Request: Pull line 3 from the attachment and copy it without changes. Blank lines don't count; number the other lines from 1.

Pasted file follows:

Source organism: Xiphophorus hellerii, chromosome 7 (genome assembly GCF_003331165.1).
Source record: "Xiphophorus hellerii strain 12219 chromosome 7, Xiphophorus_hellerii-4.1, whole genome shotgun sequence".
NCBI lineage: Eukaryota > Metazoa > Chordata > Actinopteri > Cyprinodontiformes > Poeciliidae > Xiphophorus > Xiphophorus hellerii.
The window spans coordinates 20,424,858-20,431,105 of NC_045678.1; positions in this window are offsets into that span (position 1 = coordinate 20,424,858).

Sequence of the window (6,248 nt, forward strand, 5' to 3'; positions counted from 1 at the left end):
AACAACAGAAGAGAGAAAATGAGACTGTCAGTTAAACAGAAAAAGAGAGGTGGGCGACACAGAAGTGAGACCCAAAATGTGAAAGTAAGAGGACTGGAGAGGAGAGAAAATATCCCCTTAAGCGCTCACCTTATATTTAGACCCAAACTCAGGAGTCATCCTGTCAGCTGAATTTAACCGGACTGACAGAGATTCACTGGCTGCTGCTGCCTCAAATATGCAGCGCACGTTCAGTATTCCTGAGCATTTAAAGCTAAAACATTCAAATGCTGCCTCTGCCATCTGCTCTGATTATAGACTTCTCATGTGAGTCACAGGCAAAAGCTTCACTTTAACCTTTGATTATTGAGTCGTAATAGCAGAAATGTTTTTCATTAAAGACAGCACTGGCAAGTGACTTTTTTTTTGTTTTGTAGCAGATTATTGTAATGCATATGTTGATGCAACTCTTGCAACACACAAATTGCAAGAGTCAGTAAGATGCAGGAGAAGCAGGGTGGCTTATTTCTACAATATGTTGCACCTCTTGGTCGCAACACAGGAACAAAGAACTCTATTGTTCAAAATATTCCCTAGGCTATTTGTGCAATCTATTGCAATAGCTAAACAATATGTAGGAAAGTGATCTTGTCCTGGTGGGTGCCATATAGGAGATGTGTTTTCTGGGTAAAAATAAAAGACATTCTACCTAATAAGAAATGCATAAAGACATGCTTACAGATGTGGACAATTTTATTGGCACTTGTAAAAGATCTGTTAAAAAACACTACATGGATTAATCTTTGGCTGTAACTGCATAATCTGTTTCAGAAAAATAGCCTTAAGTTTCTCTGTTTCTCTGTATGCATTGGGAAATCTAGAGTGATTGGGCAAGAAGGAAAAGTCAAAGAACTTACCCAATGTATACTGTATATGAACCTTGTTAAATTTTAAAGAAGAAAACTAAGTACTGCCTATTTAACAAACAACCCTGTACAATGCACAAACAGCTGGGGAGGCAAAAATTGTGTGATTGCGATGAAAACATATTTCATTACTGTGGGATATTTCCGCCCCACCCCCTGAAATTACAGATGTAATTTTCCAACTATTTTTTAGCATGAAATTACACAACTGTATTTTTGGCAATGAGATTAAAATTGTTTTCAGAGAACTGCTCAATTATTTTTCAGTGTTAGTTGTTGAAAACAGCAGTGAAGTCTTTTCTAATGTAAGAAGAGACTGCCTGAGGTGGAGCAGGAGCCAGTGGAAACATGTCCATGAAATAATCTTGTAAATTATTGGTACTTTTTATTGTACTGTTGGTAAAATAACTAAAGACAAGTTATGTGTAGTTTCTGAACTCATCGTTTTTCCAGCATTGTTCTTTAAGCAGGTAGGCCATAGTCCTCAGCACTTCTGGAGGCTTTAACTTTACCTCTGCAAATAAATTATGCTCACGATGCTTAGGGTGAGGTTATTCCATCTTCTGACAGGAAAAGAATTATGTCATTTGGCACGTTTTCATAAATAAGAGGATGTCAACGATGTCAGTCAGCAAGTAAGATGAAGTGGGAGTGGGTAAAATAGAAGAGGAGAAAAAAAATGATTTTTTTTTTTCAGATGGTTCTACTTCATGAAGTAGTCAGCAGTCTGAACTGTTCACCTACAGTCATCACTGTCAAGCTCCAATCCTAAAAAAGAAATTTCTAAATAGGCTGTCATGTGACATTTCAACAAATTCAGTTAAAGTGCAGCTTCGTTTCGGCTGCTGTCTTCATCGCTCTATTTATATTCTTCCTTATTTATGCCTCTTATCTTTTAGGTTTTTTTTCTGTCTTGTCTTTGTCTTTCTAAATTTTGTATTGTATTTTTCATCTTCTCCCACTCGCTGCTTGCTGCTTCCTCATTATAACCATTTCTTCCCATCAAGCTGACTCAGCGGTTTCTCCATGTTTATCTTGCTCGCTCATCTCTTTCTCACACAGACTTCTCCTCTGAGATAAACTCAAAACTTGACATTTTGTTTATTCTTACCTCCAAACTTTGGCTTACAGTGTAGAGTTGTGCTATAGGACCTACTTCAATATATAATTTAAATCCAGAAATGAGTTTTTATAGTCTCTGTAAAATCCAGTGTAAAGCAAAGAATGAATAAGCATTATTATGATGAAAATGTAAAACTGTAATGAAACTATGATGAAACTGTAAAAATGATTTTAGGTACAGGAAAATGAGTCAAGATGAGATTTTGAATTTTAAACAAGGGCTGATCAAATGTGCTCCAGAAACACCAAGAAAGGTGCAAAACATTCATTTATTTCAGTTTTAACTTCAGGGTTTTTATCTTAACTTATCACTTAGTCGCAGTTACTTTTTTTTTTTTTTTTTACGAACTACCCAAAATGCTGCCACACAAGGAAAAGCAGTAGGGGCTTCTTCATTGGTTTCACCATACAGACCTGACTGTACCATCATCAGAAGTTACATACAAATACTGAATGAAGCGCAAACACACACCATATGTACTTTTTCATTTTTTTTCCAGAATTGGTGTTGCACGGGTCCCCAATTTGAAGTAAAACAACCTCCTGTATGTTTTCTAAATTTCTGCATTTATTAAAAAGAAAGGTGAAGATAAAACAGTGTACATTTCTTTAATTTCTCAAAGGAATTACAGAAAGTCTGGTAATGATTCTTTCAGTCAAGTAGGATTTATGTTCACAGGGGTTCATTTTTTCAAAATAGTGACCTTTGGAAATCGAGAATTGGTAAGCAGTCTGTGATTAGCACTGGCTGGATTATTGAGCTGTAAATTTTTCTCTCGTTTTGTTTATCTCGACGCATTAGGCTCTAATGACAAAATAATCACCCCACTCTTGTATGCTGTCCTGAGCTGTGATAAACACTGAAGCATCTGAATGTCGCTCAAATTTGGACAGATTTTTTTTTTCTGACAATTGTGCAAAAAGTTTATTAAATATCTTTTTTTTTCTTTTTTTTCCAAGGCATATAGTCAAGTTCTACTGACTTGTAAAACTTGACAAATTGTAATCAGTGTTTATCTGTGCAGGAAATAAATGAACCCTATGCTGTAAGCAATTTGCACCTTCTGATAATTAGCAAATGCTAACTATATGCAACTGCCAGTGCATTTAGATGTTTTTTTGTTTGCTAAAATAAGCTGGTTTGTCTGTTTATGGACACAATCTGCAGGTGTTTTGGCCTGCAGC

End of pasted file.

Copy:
NCBI lineage: Eukaryota > Metazoa > Chordata > Actinopteri > Cyprinodontiformes > Poeciliidae > Xiphophorus > Xiphophorus hellerii.